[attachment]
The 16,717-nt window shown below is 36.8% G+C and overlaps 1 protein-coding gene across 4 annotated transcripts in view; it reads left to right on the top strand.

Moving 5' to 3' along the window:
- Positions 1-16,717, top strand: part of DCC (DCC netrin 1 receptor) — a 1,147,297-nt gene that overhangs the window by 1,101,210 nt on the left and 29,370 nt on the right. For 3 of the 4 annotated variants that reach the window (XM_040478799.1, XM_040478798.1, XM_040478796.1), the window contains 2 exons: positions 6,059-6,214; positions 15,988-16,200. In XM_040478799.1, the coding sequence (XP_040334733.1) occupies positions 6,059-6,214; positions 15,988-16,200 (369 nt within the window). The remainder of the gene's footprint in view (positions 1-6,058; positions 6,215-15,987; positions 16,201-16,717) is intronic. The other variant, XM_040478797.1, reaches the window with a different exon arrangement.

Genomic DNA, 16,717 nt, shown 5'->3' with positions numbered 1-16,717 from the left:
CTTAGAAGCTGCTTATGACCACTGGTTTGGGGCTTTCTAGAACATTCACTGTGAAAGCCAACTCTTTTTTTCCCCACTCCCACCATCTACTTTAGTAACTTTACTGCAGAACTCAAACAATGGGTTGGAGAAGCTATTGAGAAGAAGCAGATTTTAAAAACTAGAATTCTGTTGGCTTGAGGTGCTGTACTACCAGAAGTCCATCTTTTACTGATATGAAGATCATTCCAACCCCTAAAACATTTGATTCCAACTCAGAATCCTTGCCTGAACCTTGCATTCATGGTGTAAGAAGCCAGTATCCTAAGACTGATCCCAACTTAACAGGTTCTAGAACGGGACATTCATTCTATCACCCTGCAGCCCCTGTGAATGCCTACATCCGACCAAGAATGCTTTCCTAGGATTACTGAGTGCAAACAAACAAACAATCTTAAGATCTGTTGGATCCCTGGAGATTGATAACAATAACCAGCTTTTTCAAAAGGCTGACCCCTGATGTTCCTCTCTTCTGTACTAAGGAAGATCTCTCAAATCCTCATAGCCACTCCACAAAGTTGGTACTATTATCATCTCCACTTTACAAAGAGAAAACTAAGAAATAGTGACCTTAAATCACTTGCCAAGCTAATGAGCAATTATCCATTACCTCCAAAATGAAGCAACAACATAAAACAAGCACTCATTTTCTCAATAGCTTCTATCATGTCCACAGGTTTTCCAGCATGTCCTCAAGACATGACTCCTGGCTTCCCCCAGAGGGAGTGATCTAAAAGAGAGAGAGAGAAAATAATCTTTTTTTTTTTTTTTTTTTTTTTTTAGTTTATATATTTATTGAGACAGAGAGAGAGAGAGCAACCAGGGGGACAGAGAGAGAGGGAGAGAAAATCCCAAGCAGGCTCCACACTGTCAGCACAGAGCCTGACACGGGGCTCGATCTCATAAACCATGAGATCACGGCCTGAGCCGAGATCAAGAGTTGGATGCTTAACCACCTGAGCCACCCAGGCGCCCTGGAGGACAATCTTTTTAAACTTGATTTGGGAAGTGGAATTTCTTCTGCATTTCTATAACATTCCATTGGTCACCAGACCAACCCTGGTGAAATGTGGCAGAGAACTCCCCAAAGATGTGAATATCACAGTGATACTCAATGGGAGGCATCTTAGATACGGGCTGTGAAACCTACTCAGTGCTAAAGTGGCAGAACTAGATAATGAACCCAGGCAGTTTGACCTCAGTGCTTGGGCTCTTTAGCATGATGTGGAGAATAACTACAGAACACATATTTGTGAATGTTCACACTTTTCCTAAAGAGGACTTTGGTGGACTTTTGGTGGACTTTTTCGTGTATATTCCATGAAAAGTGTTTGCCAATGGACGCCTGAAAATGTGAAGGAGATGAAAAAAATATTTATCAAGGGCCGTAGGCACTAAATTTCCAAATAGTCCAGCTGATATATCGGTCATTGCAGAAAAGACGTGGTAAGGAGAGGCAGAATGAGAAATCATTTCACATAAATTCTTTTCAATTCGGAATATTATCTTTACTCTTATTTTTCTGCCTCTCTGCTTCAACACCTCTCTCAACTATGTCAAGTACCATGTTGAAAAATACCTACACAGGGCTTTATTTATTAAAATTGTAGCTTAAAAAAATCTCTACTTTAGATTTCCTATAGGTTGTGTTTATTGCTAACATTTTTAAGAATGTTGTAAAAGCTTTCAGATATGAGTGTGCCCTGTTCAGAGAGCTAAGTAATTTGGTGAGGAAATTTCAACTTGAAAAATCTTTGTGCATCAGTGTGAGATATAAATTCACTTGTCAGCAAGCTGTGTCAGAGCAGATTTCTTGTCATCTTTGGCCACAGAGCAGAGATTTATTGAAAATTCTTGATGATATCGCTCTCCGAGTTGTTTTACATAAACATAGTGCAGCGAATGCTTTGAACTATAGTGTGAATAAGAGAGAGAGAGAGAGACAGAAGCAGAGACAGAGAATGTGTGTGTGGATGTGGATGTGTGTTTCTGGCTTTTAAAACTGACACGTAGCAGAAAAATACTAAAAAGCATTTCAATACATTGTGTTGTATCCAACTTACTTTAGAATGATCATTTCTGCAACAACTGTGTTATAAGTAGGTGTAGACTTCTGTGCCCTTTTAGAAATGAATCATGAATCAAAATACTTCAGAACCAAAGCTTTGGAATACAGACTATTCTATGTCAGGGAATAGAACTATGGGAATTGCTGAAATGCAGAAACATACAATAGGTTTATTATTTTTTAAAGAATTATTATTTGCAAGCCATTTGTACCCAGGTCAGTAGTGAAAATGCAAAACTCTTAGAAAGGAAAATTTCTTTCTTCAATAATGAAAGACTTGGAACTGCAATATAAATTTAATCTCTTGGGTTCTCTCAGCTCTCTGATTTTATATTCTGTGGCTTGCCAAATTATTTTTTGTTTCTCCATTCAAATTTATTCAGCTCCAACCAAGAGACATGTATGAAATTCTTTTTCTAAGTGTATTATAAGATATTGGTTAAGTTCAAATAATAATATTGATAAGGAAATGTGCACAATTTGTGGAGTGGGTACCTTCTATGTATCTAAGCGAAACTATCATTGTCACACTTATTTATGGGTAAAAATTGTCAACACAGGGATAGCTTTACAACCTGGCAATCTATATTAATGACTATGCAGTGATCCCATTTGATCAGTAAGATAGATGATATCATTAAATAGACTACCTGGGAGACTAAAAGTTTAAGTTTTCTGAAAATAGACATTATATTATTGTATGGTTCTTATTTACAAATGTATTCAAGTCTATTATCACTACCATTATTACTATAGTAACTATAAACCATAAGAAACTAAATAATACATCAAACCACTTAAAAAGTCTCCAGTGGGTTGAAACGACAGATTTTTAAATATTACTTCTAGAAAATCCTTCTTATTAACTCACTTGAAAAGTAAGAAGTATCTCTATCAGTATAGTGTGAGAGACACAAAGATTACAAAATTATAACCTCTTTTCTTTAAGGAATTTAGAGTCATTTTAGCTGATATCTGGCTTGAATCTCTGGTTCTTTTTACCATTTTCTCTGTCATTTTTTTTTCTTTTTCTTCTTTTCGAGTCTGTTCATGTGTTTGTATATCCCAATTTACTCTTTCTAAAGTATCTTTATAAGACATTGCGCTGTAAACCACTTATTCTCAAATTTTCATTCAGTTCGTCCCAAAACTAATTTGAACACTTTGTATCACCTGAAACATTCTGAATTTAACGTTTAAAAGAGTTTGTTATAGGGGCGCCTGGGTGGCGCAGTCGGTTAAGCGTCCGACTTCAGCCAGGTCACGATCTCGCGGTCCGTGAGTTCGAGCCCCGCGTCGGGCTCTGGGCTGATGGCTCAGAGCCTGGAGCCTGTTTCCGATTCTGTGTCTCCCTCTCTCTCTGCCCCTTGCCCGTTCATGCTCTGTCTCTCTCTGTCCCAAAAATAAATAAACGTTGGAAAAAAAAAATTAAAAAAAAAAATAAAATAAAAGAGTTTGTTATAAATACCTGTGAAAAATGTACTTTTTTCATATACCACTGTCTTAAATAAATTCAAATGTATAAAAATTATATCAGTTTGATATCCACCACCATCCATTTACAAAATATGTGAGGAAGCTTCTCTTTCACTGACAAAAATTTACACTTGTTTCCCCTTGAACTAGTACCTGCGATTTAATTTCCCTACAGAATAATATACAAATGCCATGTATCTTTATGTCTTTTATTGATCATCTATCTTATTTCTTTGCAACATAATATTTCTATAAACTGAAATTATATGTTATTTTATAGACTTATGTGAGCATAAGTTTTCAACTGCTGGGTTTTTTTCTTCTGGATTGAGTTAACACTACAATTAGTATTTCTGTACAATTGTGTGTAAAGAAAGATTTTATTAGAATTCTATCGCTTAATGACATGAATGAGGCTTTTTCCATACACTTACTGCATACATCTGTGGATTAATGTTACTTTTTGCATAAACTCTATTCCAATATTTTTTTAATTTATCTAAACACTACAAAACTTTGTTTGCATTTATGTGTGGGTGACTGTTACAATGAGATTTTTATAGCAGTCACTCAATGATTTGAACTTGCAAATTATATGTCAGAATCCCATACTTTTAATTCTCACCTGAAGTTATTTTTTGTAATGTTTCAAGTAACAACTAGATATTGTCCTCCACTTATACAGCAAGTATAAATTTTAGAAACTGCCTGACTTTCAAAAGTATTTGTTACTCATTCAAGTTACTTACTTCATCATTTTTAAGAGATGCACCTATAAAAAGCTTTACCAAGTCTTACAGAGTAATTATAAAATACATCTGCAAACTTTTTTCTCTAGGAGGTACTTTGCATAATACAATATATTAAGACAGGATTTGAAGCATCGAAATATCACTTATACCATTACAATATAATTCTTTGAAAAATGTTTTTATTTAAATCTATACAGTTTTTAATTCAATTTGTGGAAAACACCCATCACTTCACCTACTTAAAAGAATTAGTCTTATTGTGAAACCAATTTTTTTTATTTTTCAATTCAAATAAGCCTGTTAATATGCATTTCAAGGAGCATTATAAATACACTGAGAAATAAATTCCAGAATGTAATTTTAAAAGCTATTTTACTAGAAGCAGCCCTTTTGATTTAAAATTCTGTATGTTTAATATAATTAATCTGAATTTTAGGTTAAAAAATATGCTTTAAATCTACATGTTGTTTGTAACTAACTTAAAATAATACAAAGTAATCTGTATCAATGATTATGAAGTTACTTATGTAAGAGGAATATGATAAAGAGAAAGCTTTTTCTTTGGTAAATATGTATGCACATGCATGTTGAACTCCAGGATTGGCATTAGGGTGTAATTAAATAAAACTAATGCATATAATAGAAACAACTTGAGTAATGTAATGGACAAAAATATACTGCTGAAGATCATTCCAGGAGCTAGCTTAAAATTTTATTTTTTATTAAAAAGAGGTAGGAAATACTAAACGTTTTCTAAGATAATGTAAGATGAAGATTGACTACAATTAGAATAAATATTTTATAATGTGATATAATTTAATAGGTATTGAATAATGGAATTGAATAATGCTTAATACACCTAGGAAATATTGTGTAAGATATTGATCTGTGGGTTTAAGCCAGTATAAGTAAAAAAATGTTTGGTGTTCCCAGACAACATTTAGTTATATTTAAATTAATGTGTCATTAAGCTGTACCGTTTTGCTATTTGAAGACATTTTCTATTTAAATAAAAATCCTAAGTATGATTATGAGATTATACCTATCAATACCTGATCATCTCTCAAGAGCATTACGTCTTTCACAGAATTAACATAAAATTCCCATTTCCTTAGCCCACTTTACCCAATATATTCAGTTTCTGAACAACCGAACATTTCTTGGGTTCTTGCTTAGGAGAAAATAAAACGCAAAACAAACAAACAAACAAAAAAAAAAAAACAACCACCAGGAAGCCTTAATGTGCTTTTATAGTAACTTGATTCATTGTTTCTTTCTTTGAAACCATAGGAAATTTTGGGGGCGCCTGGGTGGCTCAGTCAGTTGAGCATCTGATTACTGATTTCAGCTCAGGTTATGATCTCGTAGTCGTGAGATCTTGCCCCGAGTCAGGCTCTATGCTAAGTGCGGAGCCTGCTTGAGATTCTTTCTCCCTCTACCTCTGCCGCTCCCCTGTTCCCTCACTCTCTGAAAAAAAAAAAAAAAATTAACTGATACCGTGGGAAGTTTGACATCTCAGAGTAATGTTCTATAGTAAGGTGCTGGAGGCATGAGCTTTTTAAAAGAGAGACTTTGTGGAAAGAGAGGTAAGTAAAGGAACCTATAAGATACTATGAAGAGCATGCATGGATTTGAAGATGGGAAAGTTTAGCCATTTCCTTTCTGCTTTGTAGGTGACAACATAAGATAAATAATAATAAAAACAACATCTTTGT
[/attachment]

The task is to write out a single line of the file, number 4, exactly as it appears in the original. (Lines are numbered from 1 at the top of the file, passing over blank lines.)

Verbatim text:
Genomic DNA, 16,717 nt, shown 5'->3' with positions numbered 1-16,717 from the left: